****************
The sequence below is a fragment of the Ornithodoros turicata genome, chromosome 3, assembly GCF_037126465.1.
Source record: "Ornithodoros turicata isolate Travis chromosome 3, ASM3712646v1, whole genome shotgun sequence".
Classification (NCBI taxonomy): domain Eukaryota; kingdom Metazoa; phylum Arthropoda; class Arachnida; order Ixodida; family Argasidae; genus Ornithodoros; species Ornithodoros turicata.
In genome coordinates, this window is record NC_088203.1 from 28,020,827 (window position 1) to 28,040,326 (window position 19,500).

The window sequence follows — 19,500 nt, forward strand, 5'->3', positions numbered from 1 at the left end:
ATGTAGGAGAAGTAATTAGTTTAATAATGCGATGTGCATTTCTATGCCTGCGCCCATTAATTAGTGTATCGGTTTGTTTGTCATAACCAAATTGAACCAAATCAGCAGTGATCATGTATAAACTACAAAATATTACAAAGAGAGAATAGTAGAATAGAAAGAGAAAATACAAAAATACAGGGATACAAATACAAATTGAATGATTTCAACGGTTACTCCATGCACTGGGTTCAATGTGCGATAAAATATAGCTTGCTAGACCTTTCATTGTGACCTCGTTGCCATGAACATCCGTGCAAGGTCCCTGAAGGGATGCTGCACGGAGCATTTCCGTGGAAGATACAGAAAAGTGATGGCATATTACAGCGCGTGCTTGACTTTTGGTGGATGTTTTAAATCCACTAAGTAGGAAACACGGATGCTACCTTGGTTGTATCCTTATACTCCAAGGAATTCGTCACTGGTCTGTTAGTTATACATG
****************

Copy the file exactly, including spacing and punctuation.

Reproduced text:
The sequence below is a fragment of the Ornithodoros turicata genome, chromosome 3, assembly GCF_037126465.1.
Source record: "Ornithodoros turicata isolate Travis chromosome 3, ASM3712646v1, whole genome shotgun sequence".
Classification (NCBI taxonomy): domain Eukaryota; kingdom Metazoa; phylum Arthropoda; class Arachnida; order Ixodida; family Argasidae; genus Ornithodoros; species Ornithodoros turicata.
In genome coordinates, this window is record NC_088203.1 from 28,020,827 (window position 1) to 28,040,326 (window position 19,500).

The window sequence follows — 19,500 nt, forward strand, 5'->3', positions numbered from 1 at the left end:
ATGTAGGAGAAGTAATTAGTTTAATAATGCGATGTGCATTTCTATGCCTGCGCCCATTAATTAGTGTATCGGTTTGTTTGTCATAACCAAATTGAACCAAATCAGCAGTGATCATGTATAAACTACAAAATATTACAAAGAGAGAATAGTAGAATAGAAAGAGAAAATACAAAAATACAGGGATACAAATACAAATTGAATGATTTCAACGGTTACTCCATGCACTGGGTTCAATGTGCGATAAAATATAGCTTGCTAGACCTTTCATTGTGACCTCGTTGCCATGAACATCCGTGCAAGGTCCCTGAAGGGATGCTGCACGGAGCATTTCCGTGGAAGATACAGAAAAGTGATGGCATATTACAGCGCGTGCTTGACTTTTGGTGGATGTTTTAAATCCACTAAGTAGGAAACACGGATGCTACCTTGGTTGTATCCTTATACTCCAAGGAATTCGTCACTGGTCTGTTAGTTATACATG